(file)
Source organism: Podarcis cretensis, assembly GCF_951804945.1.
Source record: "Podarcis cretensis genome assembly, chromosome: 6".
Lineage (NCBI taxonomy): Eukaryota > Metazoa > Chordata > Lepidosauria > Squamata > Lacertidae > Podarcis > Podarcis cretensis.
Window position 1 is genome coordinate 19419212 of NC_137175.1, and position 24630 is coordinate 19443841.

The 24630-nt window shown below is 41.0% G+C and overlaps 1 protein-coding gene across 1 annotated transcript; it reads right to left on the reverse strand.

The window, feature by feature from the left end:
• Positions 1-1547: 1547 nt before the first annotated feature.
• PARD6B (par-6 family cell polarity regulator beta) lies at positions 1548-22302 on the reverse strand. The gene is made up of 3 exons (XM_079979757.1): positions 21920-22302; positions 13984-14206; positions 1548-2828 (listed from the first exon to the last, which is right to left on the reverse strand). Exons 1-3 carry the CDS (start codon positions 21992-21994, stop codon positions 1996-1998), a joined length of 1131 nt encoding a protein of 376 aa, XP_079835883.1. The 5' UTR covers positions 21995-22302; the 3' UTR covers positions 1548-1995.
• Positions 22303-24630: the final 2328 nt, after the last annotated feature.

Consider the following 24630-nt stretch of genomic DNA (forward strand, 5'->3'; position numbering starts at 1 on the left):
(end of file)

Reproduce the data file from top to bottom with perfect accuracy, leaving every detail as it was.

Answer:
Source organism: Podarcis cretensis, assembly GCF_951804945.1.
Source record: "Podarcis cretensis genome assembly, chromosome: 6".
Lineage (NCBI taxonomy): Eukaryota > Metazoa > Chordata > Lepidosauria > Squamata > Lacertidae > Podarcis > Podarcis cretensis.
Window position 1 is genome coordinate 19419212 of NC_137175.1, and position 24630 is coordinate 19443841.

The 24630-nt window shown below is 41.0% G+C and overlaps 1 protein-coding gene across 1 annotated transcript; it reads right to left on the reverse strand.

The window, feature by feature from the left end:
• Positions 1-1547: 1547 nt before the first annotated feature.
• PARD6B (par-6 family cell polarity regulator beta) lies at positions 1548-22302 on the reverse strand. The gene is made up of 3 exons (XM_079979757.1): positions 21920-22302; positions 13984-14206; positions 1548-2828 (listed from the first exon to the last, which is right to left on the reverse strand). Exons 1-3 carry the CDS (start codon positions 21992-21994, stop codon positions 1996-1998), a joined length of 1131 nt encoding a protein of 376 aa, XP_079835883.1. The 5' UTR covers positions 21995-22302; the 3' UTR covers positions 1548-1995.
• Positions 22303-24630: the final 2328 nt, after the last annotated feature.

Consider the following 24630-nt stretch of genomic DNA (forward strand, 5'->3'; position numbering starts at 1 on the left):